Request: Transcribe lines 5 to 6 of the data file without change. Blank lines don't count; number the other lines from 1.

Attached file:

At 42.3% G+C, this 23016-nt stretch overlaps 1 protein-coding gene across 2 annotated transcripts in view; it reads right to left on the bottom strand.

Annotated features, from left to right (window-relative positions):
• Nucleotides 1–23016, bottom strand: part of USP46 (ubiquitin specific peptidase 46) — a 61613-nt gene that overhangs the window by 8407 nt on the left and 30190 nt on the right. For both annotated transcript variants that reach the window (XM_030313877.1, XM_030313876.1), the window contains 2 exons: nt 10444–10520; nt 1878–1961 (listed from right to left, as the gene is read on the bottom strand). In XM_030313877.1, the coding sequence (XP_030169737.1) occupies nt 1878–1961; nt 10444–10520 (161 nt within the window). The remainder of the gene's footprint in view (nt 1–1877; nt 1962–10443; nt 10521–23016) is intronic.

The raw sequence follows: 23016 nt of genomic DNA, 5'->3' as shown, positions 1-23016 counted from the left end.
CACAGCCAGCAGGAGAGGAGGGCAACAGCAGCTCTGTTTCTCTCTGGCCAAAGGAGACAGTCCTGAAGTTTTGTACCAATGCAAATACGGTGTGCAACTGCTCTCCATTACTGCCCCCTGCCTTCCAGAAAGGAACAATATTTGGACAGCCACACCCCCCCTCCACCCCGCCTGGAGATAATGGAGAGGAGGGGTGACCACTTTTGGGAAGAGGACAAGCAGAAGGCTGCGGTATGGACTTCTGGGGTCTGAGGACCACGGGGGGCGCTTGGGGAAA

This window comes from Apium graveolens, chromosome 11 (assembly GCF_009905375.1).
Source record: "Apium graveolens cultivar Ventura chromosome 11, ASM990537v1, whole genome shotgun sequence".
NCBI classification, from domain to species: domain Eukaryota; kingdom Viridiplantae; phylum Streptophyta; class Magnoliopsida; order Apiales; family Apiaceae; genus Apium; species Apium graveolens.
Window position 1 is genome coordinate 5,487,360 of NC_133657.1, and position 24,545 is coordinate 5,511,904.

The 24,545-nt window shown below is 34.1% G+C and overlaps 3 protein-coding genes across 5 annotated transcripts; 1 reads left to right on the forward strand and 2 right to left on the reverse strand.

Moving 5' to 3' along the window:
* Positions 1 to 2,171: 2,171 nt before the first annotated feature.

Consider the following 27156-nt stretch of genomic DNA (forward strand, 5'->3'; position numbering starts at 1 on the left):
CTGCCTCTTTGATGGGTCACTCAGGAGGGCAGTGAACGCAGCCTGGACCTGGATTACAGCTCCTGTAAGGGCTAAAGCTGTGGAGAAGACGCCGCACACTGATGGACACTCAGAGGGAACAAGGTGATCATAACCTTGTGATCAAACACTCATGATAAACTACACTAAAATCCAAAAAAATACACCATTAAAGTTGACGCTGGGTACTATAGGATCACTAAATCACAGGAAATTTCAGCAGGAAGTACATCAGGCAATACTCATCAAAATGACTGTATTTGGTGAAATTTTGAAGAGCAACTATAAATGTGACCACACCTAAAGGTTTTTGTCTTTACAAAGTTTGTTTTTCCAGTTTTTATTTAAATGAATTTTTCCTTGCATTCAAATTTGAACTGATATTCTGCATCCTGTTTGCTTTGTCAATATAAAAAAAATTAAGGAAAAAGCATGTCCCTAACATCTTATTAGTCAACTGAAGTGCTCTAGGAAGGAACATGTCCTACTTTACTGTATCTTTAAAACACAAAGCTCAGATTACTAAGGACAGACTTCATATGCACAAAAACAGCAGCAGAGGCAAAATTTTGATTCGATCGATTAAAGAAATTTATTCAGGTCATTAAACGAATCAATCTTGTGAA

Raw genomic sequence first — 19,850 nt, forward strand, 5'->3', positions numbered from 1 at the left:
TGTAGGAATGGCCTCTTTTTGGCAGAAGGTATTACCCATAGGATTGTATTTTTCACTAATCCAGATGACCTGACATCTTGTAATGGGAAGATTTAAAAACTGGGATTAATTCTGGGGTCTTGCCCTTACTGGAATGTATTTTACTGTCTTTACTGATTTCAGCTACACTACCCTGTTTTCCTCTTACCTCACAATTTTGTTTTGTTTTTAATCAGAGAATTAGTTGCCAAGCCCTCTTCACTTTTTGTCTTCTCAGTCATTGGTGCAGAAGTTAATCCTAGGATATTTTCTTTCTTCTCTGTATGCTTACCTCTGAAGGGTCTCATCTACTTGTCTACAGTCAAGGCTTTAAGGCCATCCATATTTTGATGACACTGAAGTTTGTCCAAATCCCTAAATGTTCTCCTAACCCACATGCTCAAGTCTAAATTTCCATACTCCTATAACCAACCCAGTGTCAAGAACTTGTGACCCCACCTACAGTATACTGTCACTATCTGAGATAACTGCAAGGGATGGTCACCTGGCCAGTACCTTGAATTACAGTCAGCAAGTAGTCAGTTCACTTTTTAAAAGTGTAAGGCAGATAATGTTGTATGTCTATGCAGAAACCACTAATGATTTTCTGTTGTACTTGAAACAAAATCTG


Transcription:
CACAGCCAGCAGGAGAGGAGGGCAACAGCAGCTCTGTTTCTCTCTGGCCAAAGGAGACAGTCCTGAAGTTTTGTACCAATGCAAATACGGTGTGCAACTGCTCTCCATTACTGCCCCCTGCCTTCCAGAAAGGAACAATATTTGGACAGCCACACCCCCCCTCCACCCCGCCTGGAGATAATGGAGAGGAGGGGTGACCACTTTTGGGAAGAGGACAAGCAGAAGGCTGCGGTATGGACTTCTGGGGTCTGAGGACCACGGGGGGCGCTTGGGGAAA

This window comes from Apium graveolens, chromosome 11 (assembly GCF_009905375.1).